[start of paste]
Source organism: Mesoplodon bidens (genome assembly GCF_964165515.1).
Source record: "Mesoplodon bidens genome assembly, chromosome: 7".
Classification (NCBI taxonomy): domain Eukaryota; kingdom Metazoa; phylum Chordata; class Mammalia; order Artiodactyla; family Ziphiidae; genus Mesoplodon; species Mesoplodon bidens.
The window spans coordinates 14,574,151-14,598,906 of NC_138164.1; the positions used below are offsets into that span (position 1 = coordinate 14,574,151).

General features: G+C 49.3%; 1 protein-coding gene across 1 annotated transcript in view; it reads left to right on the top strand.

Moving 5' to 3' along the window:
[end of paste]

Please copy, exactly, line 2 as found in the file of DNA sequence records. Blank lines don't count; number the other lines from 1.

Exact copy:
Source record: "Mesoplodon bidens genome assembly, chromosome: 7".